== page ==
The Indo-Pacific: India’s Look East 3.0
14 Mar, 2013 · 3843
D. Suba Chandran contextualises India’s Look East Policy within the paradigm of contemporary regional dynamics
D Suba ChandranDirector
India, today, is well into the third decade of its Look East Policy, which was formulated in the 1990s. During the first decade, it was sound in theory; and in the second decade, India did take measures to implement its ideas. Still in the take-off stage as it enters the third decade since its conception, what should be the parameters of India’s Look East Policy, given the fact that Southeast Asia has witnessed so much transformation? How far should India look east, and from where?
Looking East: Third Generation Push
In the recent years, there has been a renewed push in India’s Look East Policy, primarily led by the Ministry of External Affairs.
A significant aspect of this new push has been the involvement of actors and institutions outside the government, especially the foreign ministry. The foreign ministry has been proactive, and is trying to involve the business community, research institutes, and think tanks in India. It appears that after having been ‘looking east’ for the first two decades, there is a serious effort towards ‘acting east’. The Delhi Dialogue V, concluded recently in February 2012, highlights this stance that India is taking. It is, indeed, a good beginning as India steps into the third decade of its interaction with Southeast Asia.
What could be the specific parameters of India’s Look East 3.0?
‘Acting East’ and ‘Bringing East’
There has been a serious criticism that India has only been ‘looking’ eastwards, but not pursuing a comprehensive strategy towards Southeast Asian countries, and the ASEAN.
Today, there is a conscious effort by the foreign ministry not only to ‘look east’, but also to ‘act east’. India’s bilateral relations with specific countries in Southeast Asia, and its interaction with the ASEAN; along with multiple other regional organisations and initiatives including the ARF and the EAS, highlight its ‘act east’ strategy.
Whilst India should pursue this strategy, New Delhi should also take a comprehensive effort to ‘bring east’ into India. Along with India moving into Southeast Asia, New Delhi should also take serious measures in bringing the countries east of India into India – within the prism of economic, cultural, and societal fields.
On economic and trade relations, not all countries to India’s east will have an interest or sufficient capacity to invest in the country. But specific nations could be identified, and efforts could be made to attract investment from them. This investment need not necessarily be directly in context of the economic field, but could also cover other sectors such as education and tourism. While Japan, Korea, and Singapore may have adequate resources to invest economically in India, countries like Australia can be approached to invest in education and other sectors.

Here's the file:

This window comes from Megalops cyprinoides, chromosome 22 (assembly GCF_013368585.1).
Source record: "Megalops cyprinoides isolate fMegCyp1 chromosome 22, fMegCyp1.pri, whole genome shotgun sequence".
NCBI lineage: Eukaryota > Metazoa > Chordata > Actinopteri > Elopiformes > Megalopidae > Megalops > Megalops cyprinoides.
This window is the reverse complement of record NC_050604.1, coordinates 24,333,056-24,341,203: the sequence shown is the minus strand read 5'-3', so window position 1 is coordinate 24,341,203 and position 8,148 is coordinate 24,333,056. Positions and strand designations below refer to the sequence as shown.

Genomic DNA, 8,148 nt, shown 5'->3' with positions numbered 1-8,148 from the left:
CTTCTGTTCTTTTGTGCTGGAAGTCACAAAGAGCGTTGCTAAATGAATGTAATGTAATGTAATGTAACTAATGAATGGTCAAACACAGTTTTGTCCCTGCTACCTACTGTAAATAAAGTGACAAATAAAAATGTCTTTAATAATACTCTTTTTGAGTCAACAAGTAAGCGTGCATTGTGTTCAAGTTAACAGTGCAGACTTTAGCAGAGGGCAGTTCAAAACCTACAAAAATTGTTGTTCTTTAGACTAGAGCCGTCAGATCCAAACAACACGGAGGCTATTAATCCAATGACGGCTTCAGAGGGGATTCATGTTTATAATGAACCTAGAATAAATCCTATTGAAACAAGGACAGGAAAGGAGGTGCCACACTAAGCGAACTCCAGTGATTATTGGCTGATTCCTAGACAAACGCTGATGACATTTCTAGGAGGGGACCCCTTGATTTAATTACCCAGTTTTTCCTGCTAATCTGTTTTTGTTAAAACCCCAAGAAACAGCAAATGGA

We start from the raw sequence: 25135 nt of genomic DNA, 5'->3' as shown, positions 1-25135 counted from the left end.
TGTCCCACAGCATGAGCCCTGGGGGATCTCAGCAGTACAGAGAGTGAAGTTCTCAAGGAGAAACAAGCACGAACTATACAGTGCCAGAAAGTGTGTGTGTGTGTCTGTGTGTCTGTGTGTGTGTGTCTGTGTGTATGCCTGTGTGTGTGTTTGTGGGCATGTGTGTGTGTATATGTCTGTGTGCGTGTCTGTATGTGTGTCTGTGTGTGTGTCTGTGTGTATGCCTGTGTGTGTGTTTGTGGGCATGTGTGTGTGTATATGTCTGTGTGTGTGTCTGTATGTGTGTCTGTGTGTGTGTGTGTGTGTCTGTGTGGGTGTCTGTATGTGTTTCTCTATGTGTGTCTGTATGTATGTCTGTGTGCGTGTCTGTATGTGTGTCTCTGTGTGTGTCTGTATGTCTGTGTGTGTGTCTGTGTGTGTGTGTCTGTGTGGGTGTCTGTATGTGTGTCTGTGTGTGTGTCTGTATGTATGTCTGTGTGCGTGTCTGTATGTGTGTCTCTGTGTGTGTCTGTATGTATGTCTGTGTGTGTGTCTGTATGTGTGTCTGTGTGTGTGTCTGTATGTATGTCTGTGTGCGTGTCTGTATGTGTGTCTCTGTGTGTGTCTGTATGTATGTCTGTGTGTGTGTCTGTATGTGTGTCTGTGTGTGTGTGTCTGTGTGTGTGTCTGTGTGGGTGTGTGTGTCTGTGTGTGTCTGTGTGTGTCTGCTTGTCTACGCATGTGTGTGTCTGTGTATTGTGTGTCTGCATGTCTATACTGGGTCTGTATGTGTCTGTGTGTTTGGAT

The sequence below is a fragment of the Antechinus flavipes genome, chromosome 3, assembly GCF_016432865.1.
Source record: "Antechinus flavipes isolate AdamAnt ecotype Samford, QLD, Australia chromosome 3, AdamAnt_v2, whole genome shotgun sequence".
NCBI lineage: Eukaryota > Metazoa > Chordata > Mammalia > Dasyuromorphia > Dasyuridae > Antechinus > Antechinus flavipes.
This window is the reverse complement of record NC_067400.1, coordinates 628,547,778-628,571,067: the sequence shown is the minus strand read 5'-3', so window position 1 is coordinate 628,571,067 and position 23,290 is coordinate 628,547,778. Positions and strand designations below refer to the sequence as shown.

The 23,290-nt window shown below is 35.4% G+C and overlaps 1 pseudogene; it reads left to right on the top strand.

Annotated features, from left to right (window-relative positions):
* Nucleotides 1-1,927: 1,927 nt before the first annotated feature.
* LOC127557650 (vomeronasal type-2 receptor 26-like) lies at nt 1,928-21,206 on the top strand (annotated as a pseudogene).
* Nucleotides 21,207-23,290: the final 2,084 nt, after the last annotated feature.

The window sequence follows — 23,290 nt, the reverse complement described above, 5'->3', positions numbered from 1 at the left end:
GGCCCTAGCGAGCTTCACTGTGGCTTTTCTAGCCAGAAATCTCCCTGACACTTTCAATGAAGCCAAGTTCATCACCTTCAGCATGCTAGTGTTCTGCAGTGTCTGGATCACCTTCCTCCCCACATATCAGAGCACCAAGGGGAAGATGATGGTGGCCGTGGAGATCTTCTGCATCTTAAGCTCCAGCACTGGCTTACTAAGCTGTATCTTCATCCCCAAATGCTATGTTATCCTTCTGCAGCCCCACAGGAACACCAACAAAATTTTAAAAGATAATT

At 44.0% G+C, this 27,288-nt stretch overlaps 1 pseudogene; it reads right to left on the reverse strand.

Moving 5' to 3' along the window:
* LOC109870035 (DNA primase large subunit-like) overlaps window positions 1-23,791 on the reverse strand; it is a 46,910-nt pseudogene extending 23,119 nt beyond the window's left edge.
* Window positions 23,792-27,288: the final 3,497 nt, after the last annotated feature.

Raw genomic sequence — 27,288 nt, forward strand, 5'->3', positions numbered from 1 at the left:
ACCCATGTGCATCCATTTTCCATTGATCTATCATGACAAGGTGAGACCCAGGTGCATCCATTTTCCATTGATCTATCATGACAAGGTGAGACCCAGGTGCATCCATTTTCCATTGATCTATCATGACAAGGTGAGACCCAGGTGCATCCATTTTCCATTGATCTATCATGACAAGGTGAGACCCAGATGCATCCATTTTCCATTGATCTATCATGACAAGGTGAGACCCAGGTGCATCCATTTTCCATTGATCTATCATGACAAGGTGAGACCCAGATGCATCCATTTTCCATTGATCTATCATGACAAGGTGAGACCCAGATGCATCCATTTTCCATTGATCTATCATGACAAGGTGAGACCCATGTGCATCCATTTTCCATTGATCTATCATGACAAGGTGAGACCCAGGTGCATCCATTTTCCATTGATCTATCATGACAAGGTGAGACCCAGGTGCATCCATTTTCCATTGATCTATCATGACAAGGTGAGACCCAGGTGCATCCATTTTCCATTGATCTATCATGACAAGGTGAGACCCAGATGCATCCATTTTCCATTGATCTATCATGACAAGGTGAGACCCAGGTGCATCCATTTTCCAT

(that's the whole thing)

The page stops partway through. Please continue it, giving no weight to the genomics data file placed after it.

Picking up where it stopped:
New Delhi should also approach other countries in Southeast Asia and East Asia to come to India; historical linkages, tourism, and religion can play a crucial role in attracting some of the countries in the east, starting from Myanmar including Thailand, Indonesia, and Cambodia. An example will be the huge asymmetry between India and Thailand, or India and Cambodia in terms of movement of people. While more Indians visit Thailand, and to an extent Cambodia, what is the percentage of Thai and Cambodian visitors to India?
There are two simple problems in attracting more tourism from Southeast and East Asia – lack of sufficient knowledge about India in these countries, and complex visa procedures. Though the foreign ministry understands the problem, this has not been translated into action. Perhaps, there is a huge difference between how the foreign ministry in South Block perceives its ‘Look East’, and how its bureaucracy, especially the visa offices in respective countries, implement it. Many Southeast and East Asians rank the experience to procure a visa from an Indian embassy from ‘impossible’ to ‘horrible’.
The embassies and missions in Southeast and East Asia, being the public face of India and the first experience to the local people, will have to become friendly and professional, and avoid being seen as ‘bureaucratic’ and ‘high handed’. Given the rigidity and structure of the Indian bureaucracy, an easier way out could be to adopt a strategy of providing more visas on arrival. Else, New Delhi will keep looking east, but none from the East will look west towards India.
Look East 3.0: How Far and Where From?
Another important component of the Look East 3.0 should be in terms of how far India should look east. In the 1990s, when the policy was designed, it was primarily focussed on Southeast Asia. Now, in the third decade, India should expand its definition of ‘East’ and extend it to Japan and Australia.
Today, East Asia including Japan, Korea, and Taiwan; and Australia are equally important for India in economic, political, and cultural terms. A strong relationship with these countries will provide a concrete base for New Delhi to shape an Asian security architecture.
Towards achieving the above objectives, India’s Look East 3.0 should use the ‘Indo-Pacific’ as its own pivot towards the Asia-Pacific.
Finally, India’s Look East 3.0 should involve regional actors, and not purely be based in New Delhi alone. Chennai, Bangalore, Kolkata, and the entire Northeast should become an essential component of India’s Look East Policy. In simple terms, India should Look East from different sub-regions within the country, with different strategies.
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